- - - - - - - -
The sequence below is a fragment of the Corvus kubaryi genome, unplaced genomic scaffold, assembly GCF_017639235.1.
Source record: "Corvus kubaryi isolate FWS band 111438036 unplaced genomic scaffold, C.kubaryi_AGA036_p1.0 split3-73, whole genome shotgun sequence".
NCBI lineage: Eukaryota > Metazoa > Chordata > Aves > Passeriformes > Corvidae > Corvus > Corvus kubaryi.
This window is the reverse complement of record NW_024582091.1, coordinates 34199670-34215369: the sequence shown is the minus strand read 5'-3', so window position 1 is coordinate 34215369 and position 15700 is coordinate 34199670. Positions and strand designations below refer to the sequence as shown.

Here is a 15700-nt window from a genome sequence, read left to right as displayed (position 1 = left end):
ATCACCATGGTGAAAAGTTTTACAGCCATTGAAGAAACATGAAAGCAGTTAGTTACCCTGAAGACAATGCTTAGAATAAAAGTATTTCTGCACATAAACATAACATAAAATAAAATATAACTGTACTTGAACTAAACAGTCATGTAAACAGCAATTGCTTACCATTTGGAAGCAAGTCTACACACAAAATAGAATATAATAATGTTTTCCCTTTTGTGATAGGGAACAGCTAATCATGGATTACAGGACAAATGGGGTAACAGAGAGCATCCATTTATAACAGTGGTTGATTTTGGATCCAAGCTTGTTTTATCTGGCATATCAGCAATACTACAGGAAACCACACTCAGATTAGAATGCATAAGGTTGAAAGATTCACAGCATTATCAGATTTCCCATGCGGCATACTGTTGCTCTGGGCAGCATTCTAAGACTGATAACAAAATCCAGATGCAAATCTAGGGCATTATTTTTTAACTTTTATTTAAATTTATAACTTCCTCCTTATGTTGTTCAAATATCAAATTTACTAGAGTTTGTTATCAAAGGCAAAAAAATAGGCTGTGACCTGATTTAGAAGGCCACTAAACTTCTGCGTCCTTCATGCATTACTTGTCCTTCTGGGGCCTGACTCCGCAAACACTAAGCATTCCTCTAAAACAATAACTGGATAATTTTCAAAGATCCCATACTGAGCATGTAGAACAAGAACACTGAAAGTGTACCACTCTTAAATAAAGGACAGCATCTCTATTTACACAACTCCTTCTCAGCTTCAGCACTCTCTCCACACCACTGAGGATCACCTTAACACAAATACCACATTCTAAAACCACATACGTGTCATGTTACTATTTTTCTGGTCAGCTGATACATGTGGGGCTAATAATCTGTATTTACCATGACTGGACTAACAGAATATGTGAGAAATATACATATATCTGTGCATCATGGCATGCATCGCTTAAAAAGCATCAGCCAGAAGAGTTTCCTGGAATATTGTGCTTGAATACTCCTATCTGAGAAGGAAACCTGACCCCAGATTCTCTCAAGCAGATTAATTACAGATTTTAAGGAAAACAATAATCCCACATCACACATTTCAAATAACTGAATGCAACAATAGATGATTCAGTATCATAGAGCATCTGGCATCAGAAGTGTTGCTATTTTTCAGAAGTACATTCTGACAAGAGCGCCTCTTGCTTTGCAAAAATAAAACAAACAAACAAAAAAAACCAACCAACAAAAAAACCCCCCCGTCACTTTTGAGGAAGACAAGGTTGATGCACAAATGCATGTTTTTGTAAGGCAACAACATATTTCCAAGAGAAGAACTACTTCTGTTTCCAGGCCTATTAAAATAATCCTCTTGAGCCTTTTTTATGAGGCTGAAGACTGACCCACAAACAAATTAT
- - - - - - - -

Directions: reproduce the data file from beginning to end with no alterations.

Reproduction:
The sequence below is a fragment of the Corvus kubaryi genome, unplaced genomic scaffold, assembly GCF_017639235.1.
Source record: "Corvus kubaryi isolate FWS band 111438036 unplaced genomic scaffold, C.kubaryi_AGA036_p1.0 split3-73, whole genome shotgun sequence".
NCBI lineage: Eukaryota > Metazoa > Chordata > Aves > Passeriformes > Corvidae > Corvus > Corvus kubaryi.
This window is the reverse complement of record NW_024582091.1, coordinates 34199670-34215369: the sequence shown is the minus strand read 5'-3', so window position 1 is coordinate 34215369 and position 15700 is coordinate 34199670. Positions and strand designations below refer to the sequence as shown.

Here is a 15700-nt window from a genome sequence, read left to right as displayed (position 1 = left end):
ATCACCATGGTGAAAAGTTTTACAGCCATTGAAGAAACATGAAAGCAGTTAGTTACCCTGAAGACAATGCTTAGAATAAAAGTATTTCTGCACATAAACATAACATAAAATAAAATATAACTGTACTTGAACTAAACAGTCATGTAAACAGCAATTGCTTACCATTTGGAAGCAAGTCTACACACAAAATAGAATATAATAATGTTTTCCCTTTTGTGATAGGGAACAGCTAATCATGGATTACAGGACAAATGGGGTAACAGAGAGCATCCATTTATAACAGTGGTTGATTTTGGATCCAAGCTTGTTTTATCTGGCATATCAGCAATACTACAGGAAACCACACTCAGATTAGAATGCATAAGGTTGAAAGATTCACAGCATTATCAGATTTCCCATGCGGCATACTGTTGCTCTGGGCAGCATTCTAAGACTGATAACAAAATCCAGATGCAAATCTAGGGCATTATTTTTTAACTTTTATTTAAATTTATAACTTCCTCCTTATGTTGTTCAAATATCAAATTTACTAGAGTTTGTTATCAAAGGCAAAAAAATAGGCTGTGACCTGATTTAGAAGGCCACTAAACTTCTGCGTCCTTCATGCATTACTTGTCCTTCTGGGGCCTGACTCCGCAAACACTAAGCATTCCTCTAAAACAATAACTGGATAATTTTCAAAGATCCCATACTGAGCATGTAGAACAAGAACACTGAAAGTGTACCACTCTTAAATAAAGGACAGCATCTCTATTTACACAACTCCTTCTCAGCTTCAGCACTCTCTCCACACCACTGAGGATCACCTTAACACAAATACCACATTCTAAAACCACATACGTGTCATGTTACTATTTTTCTGGTCAGCTGATACATGTGGGGCTAATAATCTGTATTTACCATGACTGGACTAACAGAATATGTGAGAAATATACATATATCTGTGCATCATGGCATGCATCGCTTAAAAAGCATCAGCCAGAAGAGTTTCCTGGAATATTGTGCTTGAATACTCCTATCTGAGAAGGAAACCTGACCCCAGATTCTCTCAAGCAGATTAATTACAGATTTTAAGGAAAACAATAATCCCACATCACACATTTCAAATAACTGAATGCAACAATAGATGATTCAGTATCATAGAGCATCTGGCATCAGAAGTGTTGCTATTTTTCAGAAGTACATTCTGACAAGAGCGCCTCTTGCTTTGCAAAAATAAAACAAACAAACAAAAAAAACCAACCAACAAAAAAACCCCCCCGTCACTTTTGAGGAAGACAAGGTTGATGCACAAATGCATGTTTTTGTAAGGCAACAACATATTTCCAAGAGAAGAACTACTTCTGTTTCCAGGCCTATTAAAATAATCCTCTTGAGCCTTTTTTATGAGGCTGAAGACTGACCCACAAACAAATTAT